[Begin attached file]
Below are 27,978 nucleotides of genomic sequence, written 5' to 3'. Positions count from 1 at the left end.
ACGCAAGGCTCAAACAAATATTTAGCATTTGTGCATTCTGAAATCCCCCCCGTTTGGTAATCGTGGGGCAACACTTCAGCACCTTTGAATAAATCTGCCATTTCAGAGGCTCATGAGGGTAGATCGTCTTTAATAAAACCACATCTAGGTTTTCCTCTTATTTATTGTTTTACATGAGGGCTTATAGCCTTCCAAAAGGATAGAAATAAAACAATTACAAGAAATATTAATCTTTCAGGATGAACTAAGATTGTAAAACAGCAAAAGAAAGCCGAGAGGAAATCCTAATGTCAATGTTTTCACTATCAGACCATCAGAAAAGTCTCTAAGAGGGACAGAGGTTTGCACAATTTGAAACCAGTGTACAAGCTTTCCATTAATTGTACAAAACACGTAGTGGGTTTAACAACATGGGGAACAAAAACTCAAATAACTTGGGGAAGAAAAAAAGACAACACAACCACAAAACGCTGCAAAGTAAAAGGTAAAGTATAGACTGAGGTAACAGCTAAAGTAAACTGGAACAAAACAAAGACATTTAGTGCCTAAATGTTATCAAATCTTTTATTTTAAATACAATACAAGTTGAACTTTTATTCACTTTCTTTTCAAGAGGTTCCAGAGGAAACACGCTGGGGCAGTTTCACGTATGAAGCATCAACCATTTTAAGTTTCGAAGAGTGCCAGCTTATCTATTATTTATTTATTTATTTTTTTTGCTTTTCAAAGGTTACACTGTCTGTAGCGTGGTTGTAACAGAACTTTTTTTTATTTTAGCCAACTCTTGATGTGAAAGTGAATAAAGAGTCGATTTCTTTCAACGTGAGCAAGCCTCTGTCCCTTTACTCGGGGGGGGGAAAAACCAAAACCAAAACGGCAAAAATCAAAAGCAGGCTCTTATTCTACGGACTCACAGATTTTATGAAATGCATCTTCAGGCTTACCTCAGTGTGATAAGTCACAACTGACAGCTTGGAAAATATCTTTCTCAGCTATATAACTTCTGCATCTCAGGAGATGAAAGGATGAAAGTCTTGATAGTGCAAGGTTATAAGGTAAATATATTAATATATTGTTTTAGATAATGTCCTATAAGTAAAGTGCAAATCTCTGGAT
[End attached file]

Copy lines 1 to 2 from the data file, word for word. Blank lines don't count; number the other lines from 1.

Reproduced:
Below are 27,978 nucleotides of genomic sequence, written 5' to 3'. Positions count from 1 at the left end.
ACGCAAGGCTCAAACAAATATTTAGCATTTGTGCATTCTGAAATCCCCCCCGTTTGGTAATCGTGGGGCAACACTTCAGCACCTTTGAATAAATCTGCCATTTCAGAGGCTCATGAGGGTAGATCGTCTTTAATAAAACCACATCTAGGTTTTCCTCTTATTTATTGTTTTACATGAGGGCTTATAGCCTTCCAAAAGGATAGAAATAAAACAATTACAAGAAATATTAATCTTTCAGGATGAACTAAGATTGTAAAACAGCAAAAGAAAGCCGAGAGGAAATCCTAATGTCAATGTTTTCACTATCAGACCATCAGAAAAGTCTCTAAGAGGGACAGAGGTTTGCACAATTTGAAACCAGTGTACAAGCTTTCCATTAATTGTACAAAACACGTAGTGGGTTTAACAACATGGGGAACAAAAACTCAAATAACTTGGGGAAGAAAAAAAGACAACACAACCACAAAACGCTGCAAAGTAAAAGGTAAAGTATAGACTGAGGTAACAGCTAAAGTAAACTGGAACAAAACAAAGACATTTAGTGCCTAAATGTTATCAAATCTTTTATTTTAAATACAATACAAGTTGAACTTTTATTCACTTTCTTTTCAAGAGGTTCCAGAGGAAACACGCTGGGGCAGTTTCACGTATGAAGCATCAACCATTTTAAGTTTCGAAGAGTGCCAGCTTATCTATTATTTATTTATTTATTTTTTTTGCTTTTCAAAGGTTACACTGTCTGTAGCGTGGTTGTAACAGAACTTTTTTTTATTTTAGCCAACTCTTGATGTGAAAGTGAATAAAGAGTCGATTTCTTTCAACGTGAGCAAGCCTCTGTCCCTTTACTCGGGGGGGGGAAAAACCAAAACCAAAACGGCAAAAATCAAAAGCAGGCTCTTATTCTACGGACTCACAGATTTTATGAAATGCATCTTCAGGCTTACCTCAGTGTGATAAGTCACAACTGACAGCTTGGAAAATATCTTTCTCAGCTATATAACTTCTGCATCTCAGGAGATGAAAGGATGAAAGTCTTGATAGTGCAAGGTTATAAGGTAAATATATTAATATATTGTTTTAGATAATGTCCTATAAGTAAAGTGCAAATCTCTGGAT